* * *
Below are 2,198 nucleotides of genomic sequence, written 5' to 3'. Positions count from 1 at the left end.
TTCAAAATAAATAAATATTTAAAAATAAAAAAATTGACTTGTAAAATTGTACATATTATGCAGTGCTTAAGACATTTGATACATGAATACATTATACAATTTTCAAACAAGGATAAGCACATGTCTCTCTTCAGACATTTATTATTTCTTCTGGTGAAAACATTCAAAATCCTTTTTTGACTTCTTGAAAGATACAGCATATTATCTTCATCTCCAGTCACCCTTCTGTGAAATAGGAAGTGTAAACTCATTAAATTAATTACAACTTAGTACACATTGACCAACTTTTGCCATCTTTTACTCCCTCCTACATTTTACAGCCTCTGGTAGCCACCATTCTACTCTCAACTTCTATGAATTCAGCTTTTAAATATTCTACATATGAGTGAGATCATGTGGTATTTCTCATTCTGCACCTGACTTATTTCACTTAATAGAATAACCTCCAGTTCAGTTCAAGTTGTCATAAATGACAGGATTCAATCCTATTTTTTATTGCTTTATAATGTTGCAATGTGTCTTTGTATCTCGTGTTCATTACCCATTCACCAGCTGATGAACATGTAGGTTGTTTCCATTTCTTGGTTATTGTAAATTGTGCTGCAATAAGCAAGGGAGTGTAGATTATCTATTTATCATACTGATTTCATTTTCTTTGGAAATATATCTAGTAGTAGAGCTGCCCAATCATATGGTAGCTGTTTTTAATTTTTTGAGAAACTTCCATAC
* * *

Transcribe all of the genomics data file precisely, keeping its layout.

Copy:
Below are 2,198 nucleotides of genomic sequence, written 5' to 3'. Positions count from 1 at the left end.
TTCAAAATAAATAAATATTTAAAAATAAAAAAATTGACTTGTAAAATTGTACATATTATGCAGTGCTTAAGACATTTGATACATGAATACATTATACAATTTTCAAACAAGGATAAGCACATGTCTCTCTTCAGACATTTATTATTTCTTCTGGTGAAAACATTCAAAATCCTTTTTTGACTTCTTGAAAGATACAGCATATTATCTTCATCTCCAGTCACCCTTCTGTGAAATAGGAAGTGTAAACTCATTAAATTAATTACAACTTAGTACACATTGACCAACTTTTGCCATCTTTTACTCCCTCCTACATTTTACAGCCTCTGGTAGCCACCATTCTACTCTCAACTTCTATGAATTCAGCTTTTAAATATTCTACATATGAGTGAGATCATGTGGTATTTCTCATTCTGCACCTGACTTATTTCACTTAATAGAATAACCTCCAGTTCAGTTCAAGTTGTCATAAATGACAGGATTCAATCCTATTTTTTATTGCTTTATAATGTTGCAATGTGTCTTTGTATCTCGTGTTCATTACCCATTCACCAGCTGATGAACATGTAGGTTGTTTCCATTTCTTGGTTATTGTAAATTGTGCTGCAATAAGCAAGGGAGTGTAGATTATCTATTTATCATACTGATTTCATTTTCTTTGGAAATATATCTAGTAGTAGAGCTGCCCAATCATATGGTAGCTGTTTTTAATTTTTTGAGAAACTTCCATAC